Wood's theory of conceptual knowledge denies the reality of universals in any form, a position which is greatly facilitated by the exclusion of all problems concerning the existence and structure of the external object of knowledge. Such "phenomenological reduction" seems today to play the same game as the fictionalism and nominalism which it was originally meant to overcome. Wood's theory of universal concepts lacks an adequate empirical foundation. He does not attempt to unfold the full structure of experience, an attempt which might have led him to see the missing experiential basis for universality as a historical phenomenon bound up with the situation of knowledge in a particular form of society. Hegel's Phenomenology of Mind, which links the development of conceptual universality to the historical development of human consciousness and practice, is much more empirical than Wood's epistemological analysis. The latter considers only the abstract epistemological subject in its contacts with other likewise abstract subjects; outside this sphere, the subject appears mainly as determined by custom, habit and the "moral sentiments of decent men." Wood's philosophy thus shows definite conformistic tendencies which bear their fruits in his discussion of valuational knowledge and culminates in the statement that moral ideals and principles "have no authority different from the rules of a game," say contract bridge, or, still, better, from the postulates of a mathematical science. They are not true "in the strict sense"; "they are only posited in order that their logical implications may be elicited." These analogies are not meant to illuminate an actual state of affairs (in which case they may be very adequate descriptions) but the very structure of valuational knowledge.
In his concluding chapter, Wood presents a discussion of the meaning of truth which again combines the features characteristic of his whole study: on the one hand a criticism of current epistemological ideas that aims to go far, and on the other a surrender to these same ideas. Maintaining the definition that truth is a correspondence between the meaning of a proposition and a factual situation, Wood recognizes that "bare facts cannot be subsumed under or assimilated to pure meanings, and hence the fact which constitutes the verification or falsification of a propositional meaning is not a bare fact, but a fact suffused with conceptual meanings." Wood is thus at [489/490] the threshold of a theory which places the problem of verification into a critical context transcendent to the homogeneous continuum of logic. For, the conceptual meanings with which the facts are suffused point to the material as well as intellectual totality which constitutes experience. Wood does not follow up this lead, however. He replaces the "bare fact" by a "non-propositional meaning" which turns out to be "usually a perceptual meaning," referring to the "sensuous core of the percept itself." His anti-positivistic interpretation of verification thus comes to terms with the enemy.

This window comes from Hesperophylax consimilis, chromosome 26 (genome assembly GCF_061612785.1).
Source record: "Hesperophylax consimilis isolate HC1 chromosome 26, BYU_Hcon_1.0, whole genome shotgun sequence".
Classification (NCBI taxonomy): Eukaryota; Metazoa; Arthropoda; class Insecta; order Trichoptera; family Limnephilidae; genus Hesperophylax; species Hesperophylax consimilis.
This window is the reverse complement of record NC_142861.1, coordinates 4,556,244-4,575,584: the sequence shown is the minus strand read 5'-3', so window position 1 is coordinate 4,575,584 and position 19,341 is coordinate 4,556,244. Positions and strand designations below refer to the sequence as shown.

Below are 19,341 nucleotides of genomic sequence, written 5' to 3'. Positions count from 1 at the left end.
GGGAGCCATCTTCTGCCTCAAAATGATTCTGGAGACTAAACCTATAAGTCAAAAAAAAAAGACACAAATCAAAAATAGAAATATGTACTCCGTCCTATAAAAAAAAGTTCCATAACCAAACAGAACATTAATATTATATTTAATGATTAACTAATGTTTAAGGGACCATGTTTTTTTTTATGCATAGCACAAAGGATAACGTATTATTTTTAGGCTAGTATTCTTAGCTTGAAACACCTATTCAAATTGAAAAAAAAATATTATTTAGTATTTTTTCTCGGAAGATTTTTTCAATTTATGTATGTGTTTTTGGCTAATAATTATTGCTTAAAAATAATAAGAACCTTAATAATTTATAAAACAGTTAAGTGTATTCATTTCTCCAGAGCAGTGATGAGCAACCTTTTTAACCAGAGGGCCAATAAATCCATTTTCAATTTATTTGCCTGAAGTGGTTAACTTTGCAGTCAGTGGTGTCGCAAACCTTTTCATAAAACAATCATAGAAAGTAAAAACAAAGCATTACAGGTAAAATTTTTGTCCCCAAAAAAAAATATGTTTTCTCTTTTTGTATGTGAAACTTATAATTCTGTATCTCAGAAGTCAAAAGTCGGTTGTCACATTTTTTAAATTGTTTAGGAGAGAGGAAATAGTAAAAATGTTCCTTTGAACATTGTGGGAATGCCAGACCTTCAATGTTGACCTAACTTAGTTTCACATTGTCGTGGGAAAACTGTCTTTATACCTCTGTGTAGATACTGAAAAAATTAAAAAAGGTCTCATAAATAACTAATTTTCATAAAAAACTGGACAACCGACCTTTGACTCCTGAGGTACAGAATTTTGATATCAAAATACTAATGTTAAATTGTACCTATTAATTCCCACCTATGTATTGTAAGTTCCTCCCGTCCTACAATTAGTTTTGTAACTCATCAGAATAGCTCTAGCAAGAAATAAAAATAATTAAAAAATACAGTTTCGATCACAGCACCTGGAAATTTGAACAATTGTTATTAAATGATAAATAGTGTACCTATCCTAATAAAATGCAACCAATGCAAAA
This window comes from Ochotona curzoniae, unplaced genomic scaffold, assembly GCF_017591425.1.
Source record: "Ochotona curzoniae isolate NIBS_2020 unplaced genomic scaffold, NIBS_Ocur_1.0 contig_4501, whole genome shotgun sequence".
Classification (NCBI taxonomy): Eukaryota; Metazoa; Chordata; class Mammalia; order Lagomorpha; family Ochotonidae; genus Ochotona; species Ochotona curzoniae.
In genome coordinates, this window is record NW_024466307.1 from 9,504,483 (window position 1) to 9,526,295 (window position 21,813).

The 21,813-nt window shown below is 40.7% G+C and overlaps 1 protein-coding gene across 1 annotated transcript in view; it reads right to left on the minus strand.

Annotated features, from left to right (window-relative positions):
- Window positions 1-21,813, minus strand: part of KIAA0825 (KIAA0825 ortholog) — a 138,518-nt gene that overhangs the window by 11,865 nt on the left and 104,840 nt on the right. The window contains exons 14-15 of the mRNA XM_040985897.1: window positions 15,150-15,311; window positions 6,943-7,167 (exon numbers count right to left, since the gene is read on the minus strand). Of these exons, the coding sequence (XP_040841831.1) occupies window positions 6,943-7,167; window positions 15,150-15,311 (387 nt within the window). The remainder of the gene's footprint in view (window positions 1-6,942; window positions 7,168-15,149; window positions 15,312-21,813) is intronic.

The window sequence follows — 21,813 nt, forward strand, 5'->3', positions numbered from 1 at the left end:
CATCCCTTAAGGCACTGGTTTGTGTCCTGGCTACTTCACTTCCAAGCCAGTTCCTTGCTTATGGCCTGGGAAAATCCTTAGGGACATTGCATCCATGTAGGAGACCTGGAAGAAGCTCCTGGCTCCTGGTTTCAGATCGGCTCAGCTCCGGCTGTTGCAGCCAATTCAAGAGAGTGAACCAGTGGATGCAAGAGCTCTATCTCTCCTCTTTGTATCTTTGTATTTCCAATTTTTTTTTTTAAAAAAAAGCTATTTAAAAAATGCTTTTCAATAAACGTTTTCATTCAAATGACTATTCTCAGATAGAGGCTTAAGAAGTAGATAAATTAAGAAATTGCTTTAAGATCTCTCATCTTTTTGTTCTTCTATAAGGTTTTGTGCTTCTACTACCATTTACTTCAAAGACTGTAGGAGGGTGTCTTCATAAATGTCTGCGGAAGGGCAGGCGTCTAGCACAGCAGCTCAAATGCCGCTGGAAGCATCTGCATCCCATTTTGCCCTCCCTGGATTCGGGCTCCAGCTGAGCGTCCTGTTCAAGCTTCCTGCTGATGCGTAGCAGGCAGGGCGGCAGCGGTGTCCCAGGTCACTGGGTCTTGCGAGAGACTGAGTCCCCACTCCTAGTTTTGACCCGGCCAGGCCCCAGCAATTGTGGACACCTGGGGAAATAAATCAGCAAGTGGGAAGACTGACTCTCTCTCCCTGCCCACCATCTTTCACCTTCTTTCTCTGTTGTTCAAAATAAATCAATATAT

Wood's book is rich in thorough phenomenological analyses in the field of epistemology and logic (see, for example, his critique of the doctrine of self-refuting propositions and of the various aprioristic theories) which are far above the level of current discussions. It is strange, however, that this work, which is so much indebted to the doctrines of the phenomenological school, refrains from any discussion or even mention of Husserl and of the even closer related epistemological studies of Wilhelm Schapp and Edith Landmann.
Herbert Marcuse (Los Angeles).
SOURCE: Marcuse, Herbert. Reviews [3 books on logic & knowledge], Zeitschrift für Sozialforschung 9, No. 3, 1941, pp. 487-450.